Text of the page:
If you wander around the Cinderella Castle hub after a presentation of the Wishes fireworks spectacular, you might think that there isn’t a single square inch in all of the 40 square miles of Disney’s property that isn’t packed with people. The crowds can be amazing.
However, there are actually quite a few areas in the Walt Disney World theme parks that are underused.
Some of that is by design – in a way. While Disney works hard to make sure the parks stay as busy as possible all the time, there are slower times and busier times. Disney needs to be ready for times when crowds swell. They also need to shut down areas that aren’t used enough to justify the expense of keeping them open.
Other complications include the need to have sponsors help offset the cost of expensive spaces and attractions. A dropped sponsor sometimes translates into a closed facility.
In addition, Disney sets aside spaces to hold private and corporate events which can be very lucrative for the park.
Let’s take a look at five underused facilities at Disney World:
1 – Wonders of Life
The giant dome that holds the Wonder of Life pavilion reportedly cost $100 million to build by the time it opened in 1989. Met Life insurance originally sponsored the pavilion which was home to Body Wars (a simulator ride through the body using technology much like Star Tours), Cranium Command (a show about the human brain), and “The Making of Me,” a movie which bravely, carefully, and appropriately answered the age old question “where do babies come from?”
Met Life stopped its sponsorship in 2001. It stayed open daily until 2004, when it opened only seasonally. A seasonal operating schedule is often the kiss of death at Disney World. Wonders of Life closed permanently on January 1, 2007.
Wonders of Life remains closed during most of the year, except when it acts as the festival center during the Epcot International Food and Wine Festival as well as the Epcot Flower and Garden Festival.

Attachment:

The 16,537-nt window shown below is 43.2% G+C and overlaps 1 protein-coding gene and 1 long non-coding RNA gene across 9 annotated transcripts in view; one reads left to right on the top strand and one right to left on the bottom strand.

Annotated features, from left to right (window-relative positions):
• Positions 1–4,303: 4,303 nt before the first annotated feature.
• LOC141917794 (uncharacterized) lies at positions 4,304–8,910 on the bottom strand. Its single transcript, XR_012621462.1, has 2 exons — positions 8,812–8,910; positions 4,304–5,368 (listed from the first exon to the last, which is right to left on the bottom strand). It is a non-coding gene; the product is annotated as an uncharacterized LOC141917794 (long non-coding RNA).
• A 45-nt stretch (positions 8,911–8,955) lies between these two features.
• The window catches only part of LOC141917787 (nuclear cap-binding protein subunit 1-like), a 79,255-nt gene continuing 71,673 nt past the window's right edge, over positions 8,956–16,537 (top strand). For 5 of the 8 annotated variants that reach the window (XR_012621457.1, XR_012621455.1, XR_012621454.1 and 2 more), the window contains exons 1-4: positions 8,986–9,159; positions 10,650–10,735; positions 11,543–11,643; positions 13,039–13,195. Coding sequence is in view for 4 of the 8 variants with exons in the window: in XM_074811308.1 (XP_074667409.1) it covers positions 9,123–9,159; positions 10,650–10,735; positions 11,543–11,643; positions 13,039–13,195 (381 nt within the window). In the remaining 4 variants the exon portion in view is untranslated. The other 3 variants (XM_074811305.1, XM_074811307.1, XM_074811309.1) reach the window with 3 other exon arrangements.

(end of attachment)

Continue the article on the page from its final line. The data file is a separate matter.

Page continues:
2 – World ShowPlace Pavilion
Originally known as Millennium Village, the space near Canada and United Kingdom was the home to Epcot’s millennium celebration from October, 1999 until 2001. It is basically a big tent and seems out of place near all the beautifully detailed and architecturally accurate buildings that populate World Showcase. However, even though the exterior is on the ugly side, the space probably brings in big bucks for Disney. Disney bills the 40,000 feet of space as the world’s largest indoor space available for rent inside a theme park. Disney uses the space for conferences, meetings, trade shows, and receptions. It is rarely open to the public.
3 – The Odyssey
Located between the Mexico pavilion in World Showcase and Test Track in Future World, The Odyssey is a restaurant that closed in 1994. The Disney Events Group offers the space for private events, and states that the built in stage is great for everything from small musical acts to elaborate presentations.
Disney’s Hollywood Studios
4 – ABC Sound Studio
Formerly home to an attraction called Sounds Dangerous, which starred Drew Carey in an audio show, the ABC Sound Studio has been closed and mostly unused since mid-2012. In recent years, Disney has used the theater to show extended preview for upcoming Disney movies like “Maleficent” and “Guardians of the Galaxy.”
5 – Streets of America
This doesn’t exactly quality as a facility, but the Streets of America, which were originally designed to showcase various street scenes for filming crews, now sits idle most of the year. You can wander around and check out the scenes, but there isn’t much going on. However, for about two months a year, this place packs in the crowds as Disney sets up the Osborne Family Spectacle of Dancing Lights. Soon this area is expected to give way to new construction.
Do you think Disney has too many underused spaces?